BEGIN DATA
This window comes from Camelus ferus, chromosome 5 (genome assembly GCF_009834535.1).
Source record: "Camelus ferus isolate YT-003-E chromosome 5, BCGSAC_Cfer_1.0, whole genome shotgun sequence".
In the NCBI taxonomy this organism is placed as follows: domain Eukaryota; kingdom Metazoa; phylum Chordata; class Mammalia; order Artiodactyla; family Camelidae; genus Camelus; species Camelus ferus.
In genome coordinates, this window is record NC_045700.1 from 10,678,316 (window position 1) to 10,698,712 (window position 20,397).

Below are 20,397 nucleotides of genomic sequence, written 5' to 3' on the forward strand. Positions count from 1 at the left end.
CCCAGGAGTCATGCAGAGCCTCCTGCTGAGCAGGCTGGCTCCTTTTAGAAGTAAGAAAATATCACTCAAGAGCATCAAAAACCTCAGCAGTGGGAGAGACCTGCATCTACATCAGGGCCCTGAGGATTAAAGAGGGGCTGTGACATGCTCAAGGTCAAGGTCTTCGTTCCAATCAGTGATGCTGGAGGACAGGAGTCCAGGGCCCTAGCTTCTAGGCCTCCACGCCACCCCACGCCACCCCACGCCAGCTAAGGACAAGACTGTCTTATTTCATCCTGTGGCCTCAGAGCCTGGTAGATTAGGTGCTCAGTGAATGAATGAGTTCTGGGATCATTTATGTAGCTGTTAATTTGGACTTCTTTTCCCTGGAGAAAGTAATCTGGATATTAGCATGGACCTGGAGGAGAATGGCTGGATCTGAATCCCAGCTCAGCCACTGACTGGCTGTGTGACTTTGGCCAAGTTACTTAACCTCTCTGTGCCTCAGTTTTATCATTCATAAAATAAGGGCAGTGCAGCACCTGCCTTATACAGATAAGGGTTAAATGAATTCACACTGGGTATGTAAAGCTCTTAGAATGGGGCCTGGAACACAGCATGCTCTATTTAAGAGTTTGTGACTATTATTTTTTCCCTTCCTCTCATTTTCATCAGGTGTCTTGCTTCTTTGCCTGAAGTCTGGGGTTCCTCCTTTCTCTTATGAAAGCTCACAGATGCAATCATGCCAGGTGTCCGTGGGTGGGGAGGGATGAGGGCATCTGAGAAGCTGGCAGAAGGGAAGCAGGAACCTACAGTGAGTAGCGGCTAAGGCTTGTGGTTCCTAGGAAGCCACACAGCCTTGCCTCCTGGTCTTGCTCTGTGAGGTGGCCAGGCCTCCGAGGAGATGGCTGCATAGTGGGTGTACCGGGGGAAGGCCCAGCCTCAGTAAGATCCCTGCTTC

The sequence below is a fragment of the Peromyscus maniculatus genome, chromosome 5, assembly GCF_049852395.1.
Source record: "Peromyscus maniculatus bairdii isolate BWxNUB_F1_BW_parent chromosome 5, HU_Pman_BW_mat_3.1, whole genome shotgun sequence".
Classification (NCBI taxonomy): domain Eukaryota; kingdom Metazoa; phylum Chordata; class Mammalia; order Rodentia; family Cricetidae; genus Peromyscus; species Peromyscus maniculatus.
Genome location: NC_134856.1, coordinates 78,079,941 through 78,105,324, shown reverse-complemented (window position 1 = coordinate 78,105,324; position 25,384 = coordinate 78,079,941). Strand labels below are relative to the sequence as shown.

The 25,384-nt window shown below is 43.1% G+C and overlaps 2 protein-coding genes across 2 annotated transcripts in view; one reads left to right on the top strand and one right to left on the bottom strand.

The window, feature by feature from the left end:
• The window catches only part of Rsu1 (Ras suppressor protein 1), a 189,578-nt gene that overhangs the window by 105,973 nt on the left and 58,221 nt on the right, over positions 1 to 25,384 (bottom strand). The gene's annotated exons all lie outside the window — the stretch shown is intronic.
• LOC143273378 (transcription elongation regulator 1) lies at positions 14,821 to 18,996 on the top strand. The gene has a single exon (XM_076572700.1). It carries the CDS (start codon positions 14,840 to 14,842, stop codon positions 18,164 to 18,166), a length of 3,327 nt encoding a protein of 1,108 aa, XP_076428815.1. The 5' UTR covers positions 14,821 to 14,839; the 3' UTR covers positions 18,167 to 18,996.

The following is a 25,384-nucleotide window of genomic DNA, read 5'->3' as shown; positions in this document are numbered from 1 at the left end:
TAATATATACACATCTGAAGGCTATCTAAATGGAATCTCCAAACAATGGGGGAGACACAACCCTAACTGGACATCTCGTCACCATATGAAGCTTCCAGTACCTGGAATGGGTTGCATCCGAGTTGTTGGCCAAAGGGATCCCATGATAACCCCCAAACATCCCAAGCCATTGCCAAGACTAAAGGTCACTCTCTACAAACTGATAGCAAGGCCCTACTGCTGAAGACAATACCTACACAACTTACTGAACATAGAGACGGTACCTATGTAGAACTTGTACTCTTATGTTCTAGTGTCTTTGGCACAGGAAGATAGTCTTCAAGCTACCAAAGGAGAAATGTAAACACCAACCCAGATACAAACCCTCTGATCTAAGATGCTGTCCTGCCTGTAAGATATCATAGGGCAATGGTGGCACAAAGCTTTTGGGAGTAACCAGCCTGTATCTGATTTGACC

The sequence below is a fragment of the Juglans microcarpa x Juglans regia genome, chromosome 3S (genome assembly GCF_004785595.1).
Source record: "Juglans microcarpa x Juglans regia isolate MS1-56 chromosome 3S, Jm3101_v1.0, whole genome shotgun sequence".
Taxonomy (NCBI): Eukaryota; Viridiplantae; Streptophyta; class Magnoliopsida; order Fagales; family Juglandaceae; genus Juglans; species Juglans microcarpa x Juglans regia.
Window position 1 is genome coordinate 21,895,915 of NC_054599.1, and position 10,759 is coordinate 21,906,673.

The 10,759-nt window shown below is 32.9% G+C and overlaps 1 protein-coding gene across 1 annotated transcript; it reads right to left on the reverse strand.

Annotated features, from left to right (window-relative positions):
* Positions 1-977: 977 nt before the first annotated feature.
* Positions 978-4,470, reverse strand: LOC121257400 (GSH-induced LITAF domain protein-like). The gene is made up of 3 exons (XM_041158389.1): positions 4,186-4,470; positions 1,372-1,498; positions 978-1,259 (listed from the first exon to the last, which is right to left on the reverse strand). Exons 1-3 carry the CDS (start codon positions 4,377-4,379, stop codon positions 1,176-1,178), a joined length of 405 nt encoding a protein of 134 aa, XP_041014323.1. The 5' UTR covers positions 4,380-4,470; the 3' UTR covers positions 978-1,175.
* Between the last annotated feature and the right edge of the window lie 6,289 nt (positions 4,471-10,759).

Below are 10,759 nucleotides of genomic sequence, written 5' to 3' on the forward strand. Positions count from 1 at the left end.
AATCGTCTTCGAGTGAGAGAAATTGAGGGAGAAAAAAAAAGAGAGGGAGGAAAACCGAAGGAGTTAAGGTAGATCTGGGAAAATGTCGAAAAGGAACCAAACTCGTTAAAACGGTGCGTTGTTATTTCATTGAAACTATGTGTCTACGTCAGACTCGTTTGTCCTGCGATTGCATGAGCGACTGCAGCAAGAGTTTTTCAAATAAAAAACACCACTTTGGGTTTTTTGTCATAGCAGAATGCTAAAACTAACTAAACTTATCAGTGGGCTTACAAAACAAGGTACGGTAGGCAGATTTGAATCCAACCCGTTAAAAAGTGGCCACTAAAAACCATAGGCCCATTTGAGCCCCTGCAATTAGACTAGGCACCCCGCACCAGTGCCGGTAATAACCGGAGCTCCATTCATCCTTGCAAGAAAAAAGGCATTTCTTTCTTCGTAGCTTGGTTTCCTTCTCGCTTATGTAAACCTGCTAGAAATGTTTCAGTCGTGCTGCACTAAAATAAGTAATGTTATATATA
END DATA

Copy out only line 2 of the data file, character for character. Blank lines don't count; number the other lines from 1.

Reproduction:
Source record: "Camelus ferus isolate YT-003-E chromosome 5, BCGSAC_Cfer_1.0, whole genome shotgun sequence".